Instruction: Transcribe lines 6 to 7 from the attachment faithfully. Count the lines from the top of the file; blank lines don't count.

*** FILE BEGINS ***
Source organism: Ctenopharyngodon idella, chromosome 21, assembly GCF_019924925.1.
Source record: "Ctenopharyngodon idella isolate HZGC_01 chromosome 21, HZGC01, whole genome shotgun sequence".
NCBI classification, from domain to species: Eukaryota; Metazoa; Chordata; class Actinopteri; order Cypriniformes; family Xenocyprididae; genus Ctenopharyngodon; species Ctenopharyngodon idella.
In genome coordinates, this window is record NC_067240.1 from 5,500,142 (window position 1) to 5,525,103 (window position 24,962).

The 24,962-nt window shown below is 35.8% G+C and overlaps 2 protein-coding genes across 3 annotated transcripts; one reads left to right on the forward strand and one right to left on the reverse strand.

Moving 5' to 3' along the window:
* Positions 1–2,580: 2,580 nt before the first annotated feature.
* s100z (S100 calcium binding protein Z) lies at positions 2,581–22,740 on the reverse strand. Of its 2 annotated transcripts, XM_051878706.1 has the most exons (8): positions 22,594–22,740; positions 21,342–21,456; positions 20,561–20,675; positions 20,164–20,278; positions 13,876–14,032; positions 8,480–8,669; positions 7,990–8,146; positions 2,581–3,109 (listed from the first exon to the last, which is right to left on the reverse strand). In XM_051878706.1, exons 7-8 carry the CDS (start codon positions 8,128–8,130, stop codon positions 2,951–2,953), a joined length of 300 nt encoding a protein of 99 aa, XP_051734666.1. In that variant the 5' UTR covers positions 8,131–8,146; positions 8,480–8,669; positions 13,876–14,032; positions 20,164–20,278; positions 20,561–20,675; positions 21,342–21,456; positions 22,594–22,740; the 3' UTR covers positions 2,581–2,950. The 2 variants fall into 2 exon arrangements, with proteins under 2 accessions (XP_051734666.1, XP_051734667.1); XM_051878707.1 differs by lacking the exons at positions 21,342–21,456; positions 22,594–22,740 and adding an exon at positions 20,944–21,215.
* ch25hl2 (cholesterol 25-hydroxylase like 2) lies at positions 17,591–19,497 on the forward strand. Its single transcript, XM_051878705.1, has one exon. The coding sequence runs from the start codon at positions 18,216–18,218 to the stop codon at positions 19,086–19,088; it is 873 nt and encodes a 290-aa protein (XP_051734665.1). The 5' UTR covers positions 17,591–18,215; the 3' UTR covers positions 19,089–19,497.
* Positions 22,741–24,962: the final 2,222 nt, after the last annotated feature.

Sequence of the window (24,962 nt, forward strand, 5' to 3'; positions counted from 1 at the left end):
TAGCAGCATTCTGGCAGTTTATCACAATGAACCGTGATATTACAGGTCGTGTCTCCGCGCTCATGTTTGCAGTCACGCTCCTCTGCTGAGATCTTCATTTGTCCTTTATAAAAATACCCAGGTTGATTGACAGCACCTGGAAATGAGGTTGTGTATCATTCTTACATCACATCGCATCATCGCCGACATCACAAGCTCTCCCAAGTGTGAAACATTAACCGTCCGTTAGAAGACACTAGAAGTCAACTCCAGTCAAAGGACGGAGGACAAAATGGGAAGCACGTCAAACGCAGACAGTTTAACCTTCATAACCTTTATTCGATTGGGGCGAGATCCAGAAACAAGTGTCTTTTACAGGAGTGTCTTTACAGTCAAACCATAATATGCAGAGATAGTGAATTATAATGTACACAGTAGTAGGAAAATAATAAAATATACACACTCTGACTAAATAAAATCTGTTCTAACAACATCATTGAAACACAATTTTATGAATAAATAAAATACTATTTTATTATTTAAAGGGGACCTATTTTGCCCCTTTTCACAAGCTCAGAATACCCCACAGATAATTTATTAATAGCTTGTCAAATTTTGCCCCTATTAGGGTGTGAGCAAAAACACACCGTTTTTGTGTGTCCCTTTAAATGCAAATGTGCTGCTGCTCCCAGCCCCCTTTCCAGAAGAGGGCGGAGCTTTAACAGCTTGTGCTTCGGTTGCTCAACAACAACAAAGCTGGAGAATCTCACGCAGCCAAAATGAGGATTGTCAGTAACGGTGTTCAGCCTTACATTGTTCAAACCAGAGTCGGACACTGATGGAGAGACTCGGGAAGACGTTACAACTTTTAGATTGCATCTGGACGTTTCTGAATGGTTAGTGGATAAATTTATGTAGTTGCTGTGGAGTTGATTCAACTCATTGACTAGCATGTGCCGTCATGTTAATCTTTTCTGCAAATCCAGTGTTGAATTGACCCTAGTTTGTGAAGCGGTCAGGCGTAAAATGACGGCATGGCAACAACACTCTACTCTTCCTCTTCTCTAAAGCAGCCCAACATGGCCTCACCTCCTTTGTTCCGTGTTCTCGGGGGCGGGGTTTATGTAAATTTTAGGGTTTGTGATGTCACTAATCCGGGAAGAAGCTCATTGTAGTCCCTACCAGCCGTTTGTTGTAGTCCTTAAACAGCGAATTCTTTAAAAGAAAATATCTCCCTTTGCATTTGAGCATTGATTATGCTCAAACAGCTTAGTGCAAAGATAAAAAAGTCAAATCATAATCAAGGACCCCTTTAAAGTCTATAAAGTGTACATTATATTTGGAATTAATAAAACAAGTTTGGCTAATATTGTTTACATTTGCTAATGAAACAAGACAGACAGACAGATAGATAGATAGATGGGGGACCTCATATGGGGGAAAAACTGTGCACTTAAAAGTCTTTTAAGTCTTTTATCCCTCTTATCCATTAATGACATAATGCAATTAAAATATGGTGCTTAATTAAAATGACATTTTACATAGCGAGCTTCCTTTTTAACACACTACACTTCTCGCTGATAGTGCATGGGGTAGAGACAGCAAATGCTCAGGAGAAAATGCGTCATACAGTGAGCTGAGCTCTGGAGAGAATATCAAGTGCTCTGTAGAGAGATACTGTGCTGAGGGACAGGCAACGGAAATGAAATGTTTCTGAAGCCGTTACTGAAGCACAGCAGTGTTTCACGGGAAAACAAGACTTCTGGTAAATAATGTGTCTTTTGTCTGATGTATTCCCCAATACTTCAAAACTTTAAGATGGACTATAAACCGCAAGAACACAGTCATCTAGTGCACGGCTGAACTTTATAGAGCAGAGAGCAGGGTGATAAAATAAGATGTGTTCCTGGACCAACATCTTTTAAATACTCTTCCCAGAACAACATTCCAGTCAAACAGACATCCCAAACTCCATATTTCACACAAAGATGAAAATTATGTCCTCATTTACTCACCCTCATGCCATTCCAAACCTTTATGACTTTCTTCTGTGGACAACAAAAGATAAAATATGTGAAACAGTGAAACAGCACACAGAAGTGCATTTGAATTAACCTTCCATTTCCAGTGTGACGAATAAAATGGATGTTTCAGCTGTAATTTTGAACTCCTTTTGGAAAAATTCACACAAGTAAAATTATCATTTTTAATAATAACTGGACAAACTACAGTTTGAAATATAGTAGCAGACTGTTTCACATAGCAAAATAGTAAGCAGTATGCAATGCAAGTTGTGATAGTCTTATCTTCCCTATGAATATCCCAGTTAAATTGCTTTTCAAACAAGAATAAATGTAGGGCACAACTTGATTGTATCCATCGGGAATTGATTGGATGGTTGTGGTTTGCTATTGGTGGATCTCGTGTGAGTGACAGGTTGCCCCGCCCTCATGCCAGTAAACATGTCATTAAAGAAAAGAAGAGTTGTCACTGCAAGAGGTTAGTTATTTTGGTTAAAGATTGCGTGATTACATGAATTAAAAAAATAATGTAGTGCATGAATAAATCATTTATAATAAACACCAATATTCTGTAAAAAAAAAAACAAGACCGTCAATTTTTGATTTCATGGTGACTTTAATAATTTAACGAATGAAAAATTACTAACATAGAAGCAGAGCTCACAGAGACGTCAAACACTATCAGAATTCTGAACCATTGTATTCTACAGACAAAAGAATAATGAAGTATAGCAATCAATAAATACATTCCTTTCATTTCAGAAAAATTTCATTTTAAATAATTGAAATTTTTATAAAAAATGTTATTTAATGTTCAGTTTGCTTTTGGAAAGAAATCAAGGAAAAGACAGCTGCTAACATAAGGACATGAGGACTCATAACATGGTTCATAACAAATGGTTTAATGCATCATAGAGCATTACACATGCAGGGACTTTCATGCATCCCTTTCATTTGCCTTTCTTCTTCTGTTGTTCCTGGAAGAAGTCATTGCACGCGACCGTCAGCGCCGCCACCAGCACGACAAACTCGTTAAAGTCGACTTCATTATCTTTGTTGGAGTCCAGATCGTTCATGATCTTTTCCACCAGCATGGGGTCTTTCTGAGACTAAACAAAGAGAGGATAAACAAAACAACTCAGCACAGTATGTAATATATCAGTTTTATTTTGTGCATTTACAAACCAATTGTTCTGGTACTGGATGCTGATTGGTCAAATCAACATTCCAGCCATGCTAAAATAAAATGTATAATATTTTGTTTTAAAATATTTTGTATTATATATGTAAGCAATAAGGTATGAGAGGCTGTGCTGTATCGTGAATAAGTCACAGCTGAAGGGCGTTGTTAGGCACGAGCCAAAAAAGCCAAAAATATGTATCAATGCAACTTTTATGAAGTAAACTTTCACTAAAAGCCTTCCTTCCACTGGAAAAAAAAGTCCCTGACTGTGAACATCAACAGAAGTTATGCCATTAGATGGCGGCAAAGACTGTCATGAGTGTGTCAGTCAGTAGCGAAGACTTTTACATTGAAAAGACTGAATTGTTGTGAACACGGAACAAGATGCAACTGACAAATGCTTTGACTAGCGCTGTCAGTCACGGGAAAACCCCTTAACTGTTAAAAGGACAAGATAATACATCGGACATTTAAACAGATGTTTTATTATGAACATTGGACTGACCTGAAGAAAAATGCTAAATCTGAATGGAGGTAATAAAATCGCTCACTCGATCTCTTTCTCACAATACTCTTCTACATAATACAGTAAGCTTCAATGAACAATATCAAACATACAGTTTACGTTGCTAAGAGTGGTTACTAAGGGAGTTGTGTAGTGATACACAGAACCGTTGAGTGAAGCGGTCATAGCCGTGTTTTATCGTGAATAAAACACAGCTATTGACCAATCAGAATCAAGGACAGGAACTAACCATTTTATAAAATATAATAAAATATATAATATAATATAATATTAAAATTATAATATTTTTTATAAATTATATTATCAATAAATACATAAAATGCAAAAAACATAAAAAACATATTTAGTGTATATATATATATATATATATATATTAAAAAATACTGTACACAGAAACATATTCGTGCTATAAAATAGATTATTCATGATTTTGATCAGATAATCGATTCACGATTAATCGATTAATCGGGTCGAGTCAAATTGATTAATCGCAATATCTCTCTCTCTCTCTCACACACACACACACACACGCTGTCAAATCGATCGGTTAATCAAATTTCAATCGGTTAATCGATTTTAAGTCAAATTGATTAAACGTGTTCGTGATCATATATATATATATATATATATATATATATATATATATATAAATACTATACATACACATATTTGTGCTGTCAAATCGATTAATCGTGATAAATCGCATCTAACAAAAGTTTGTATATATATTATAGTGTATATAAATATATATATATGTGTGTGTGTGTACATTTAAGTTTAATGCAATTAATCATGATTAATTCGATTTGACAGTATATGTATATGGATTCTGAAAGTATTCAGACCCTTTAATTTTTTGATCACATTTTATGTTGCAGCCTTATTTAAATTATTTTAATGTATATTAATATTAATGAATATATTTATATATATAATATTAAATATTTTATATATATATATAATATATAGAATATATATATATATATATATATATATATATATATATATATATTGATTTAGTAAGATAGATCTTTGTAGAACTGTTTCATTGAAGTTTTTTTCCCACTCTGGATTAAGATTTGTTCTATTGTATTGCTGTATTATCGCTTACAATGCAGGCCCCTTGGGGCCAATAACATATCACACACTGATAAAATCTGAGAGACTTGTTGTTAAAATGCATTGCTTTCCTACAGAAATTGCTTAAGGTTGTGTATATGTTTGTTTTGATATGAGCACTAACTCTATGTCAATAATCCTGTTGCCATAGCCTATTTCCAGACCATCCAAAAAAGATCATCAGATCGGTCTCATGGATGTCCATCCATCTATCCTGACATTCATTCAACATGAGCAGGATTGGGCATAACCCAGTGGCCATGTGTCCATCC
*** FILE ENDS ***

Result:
Moving 5' to 3' along the window:
* Positions 1–2,580: 2,580 nt before the first annotated feature.